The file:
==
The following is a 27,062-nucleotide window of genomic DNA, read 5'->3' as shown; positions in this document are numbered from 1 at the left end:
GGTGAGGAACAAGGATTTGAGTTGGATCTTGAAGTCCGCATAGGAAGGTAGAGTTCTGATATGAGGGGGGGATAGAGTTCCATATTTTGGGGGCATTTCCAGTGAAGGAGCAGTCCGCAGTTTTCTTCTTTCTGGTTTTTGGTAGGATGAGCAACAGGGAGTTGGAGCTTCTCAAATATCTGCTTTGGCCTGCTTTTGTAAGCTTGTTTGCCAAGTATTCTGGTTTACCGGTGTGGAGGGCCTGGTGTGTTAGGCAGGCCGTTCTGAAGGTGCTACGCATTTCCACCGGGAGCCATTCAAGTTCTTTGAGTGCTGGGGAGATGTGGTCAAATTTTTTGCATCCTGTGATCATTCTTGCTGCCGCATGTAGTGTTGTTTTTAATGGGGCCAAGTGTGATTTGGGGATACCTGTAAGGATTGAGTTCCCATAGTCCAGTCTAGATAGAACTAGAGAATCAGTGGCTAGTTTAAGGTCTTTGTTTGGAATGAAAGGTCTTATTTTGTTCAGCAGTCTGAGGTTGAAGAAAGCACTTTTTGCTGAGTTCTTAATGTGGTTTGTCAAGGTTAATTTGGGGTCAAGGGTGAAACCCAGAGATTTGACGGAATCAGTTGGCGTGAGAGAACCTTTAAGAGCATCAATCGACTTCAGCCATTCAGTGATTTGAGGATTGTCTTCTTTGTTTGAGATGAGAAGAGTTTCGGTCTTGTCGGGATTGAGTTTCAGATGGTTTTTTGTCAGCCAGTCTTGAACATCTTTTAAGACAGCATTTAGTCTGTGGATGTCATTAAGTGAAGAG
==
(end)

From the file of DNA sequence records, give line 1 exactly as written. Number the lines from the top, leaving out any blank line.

The following is a 27,062-nucleotide window of genomic DNA, read 5'->3' as shown; positions in this document are numbered from 1 at the left end: